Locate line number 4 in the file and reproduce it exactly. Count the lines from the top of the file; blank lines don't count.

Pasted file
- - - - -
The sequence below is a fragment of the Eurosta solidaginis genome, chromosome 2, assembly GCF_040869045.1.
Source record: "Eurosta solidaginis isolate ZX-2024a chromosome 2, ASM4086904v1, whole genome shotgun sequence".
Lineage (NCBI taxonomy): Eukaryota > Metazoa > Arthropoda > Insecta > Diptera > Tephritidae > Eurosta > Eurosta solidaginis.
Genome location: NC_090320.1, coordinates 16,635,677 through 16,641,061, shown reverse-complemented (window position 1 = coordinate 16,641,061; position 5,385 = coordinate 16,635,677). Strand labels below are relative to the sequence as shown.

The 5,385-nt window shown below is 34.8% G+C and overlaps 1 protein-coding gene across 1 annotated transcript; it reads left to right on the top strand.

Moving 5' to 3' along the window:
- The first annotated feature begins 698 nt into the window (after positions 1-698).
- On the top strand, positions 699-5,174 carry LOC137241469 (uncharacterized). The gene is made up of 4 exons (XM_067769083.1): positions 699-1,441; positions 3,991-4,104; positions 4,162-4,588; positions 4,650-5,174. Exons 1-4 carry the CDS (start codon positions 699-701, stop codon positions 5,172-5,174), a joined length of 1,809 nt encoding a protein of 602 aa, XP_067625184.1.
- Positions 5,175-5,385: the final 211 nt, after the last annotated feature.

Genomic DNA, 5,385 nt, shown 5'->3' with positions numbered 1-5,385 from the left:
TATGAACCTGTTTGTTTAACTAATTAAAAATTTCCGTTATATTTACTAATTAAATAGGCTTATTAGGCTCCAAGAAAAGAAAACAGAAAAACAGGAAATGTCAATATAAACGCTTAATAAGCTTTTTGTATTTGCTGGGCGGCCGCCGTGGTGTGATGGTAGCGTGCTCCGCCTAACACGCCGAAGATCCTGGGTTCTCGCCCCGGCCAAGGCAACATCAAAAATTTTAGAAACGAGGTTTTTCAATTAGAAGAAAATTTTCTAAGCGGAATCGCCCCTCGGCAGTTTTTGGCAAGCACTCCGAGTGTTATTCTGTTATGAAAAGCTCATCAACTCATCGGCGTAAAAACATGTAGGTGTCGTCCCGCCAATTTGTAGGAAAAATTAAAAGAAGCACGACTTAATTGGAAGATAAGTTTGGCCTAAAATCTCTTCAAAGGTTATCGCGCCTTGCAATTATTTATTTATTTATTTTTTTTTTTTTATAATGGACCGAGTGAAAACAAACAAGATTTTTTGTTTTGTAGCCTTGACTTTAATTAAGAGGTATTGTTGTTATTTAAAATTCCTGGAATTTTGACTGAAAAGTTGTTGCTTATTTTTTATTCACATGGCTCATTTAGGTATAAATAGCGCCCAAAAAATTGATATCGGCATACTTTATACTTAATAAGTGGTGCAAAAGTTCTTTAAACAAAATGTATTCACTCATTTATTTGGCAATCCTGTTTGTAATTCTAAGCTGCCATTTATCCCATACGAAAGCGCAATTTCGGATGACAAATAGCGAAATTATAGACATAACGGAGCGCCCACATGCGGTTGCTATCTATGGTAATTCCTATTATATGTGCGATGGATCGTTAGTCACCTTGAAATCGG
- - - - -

Genome location: NC_090320.1, coordinates 16,635,677 through 16,641,061, shown reverse-complemented (window position 1 = coordinate 16,641,061; position 5,385 = coordinate 16,635,677). Strand labels below are relative to the sequence as shown.